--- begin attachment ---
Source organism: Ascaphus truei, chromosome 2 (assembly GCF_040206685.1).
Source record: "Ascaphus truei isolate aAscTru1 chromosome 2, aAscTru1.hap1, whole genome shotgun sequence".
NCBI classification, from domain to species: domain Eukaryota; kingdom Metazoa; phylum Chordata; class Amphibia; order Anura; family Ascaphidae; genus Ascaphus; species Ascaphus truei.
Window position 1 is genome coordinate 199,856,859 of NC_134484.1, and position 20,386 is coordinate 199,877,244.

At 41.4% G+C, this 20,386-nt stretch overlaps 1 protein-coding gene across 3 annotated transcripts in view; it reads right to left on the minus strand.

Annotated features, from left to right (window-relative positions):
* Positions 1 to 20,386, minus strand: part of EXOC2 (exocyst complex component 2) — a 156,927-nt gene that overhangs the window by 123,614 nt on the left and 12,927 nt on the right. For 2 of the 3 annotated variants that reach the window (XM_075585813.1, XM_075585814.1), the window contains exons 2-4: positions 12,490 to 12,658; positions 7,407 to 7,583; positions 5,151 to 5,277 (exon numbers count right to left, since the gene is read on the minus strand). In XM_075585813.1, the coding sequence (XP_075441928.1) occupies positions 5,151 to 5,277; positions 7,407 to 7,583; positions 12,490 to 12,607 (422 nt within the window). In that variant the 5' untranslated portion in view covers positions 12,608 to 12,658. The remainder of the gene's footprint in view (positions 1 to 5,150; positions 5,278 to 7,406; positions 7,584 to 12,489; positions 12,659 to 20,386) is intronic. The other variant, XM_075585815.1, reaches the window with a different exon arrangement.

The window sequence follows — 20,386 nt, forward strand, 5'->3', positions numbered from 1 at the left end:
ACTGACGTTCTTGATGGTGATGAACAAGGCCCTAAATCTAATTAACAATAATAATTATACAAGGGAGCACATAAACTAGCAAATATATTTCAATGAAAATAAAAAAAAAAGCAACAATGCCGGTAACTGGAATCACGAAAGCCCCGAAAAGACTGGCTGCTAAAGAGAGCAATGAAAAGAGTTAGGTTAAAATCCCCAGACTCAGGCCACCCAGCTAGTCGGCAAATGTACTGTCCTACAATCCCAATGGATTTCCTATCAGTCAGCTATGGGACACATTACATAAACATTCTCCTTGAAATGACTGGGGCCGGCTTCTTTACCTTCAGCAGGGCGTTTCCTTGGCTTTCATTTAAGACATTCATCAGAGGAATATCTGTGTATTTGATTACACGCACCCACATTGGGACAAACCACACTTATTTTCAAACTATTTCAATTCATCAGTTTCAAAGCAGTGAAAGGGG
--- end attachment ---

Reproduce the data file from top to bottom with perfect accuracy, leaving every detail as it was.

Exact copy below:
Source organism: Ascaphus truei, chromosome 2 (assembly GCF_040206685.1).
Source record: "Ascaphus truei isolate aAscTru1 chromosome 2, aAscTru1.hap1, whole genome shotgun sequence".
NCBI classification, from domain to species: domain Eukaryota; kingdom Metazoa; phylum Chordata; class Amphibia; order Anura; family Ascaphidae; genus Ascaphus; species Ascaphus truei.
Window position 1 is genome coordinate 199,856,859 of NC_134484.1, and position 20,386 is coordinate 199,877,244.

At 41.4% G+C, this 20,386-nt stretch overlaps 1 protein-coding gene across 3 annotated transcripts in view; it reads right to left on the minus strand.

Annotated features, from left to right (window-relative positions):
* Positions 1 to 20,386, minus strand: part of EXOC2 (exocyst complex component 2) — a 156,927-nt gene that overhangs the window by 123,614 nt on the left and 12,927 nt on the right. For 2 of the 3 annotated variants that reach the window (XM_075585813.1, XM_075585814.1), the window contains exons 2-4: positions 12,490 to 12,658; positions 7,407 to 7,583; positions 5,151 to 5,277 (exon numbers count right to left, since the gene is read on the minus strand). In XM_075585813.1, the coding sequence (XP_075441928.1) occupies positions 5,151 to 5,277; positions 7,407 to 7,583; positions 12,490 to 12,607 (422 nt within the window). In that variant the 5' untranslated portion in view covers positions 12,608 to 12,658. The remainder of the gene's footprint in view (positions 1 to 5,150; positions 5,278 to 7,406; positions 7,584 to 12,489; positions 12,659 to 20,386) is intronic. The other variant, XM_075585815.1, reaches the window with a different exon arrangement.

The window sequence follows — 20,386 nt, forward strand, 5'->3', positions numbered from 1 at the left end:
ACTGACGTTCTTGATGGTGATGAACAAGGCCCTAAATCTAATTAACAATAATAATTATACAAGGGAGCACATAAACTAGCAAATATATTTCAATGAAAATAAAAAAAAAAGCAACAATGCCGGTAACTGGAATCACGAAAGCCCCGAAAAGACTGGCTGCTAAAGAGAGCAATGAAAAGAGTTAGGTTAAAATCCCCAGACTCAGGCCACCCAGCTAGTCGGCAAATGTACTGTCCTACAATCCCAATGGATTTCCTATCAGTCAGCTATGGGACACATTACATAAACATTCTCCTTGAAATGACTGGGGCCGGCTTCTTTACCTTCAGCAGGGCGTTTCCTTGGCTTTCATTTAAGACATTCATCAGAGGAATATCTGTGTATTTGATTACACGCACCCACATTGGGACAAACCACACTTATTTTCAAACTATTTCAATTCATCAGTTTCAAAGCAGTGAAAGGGG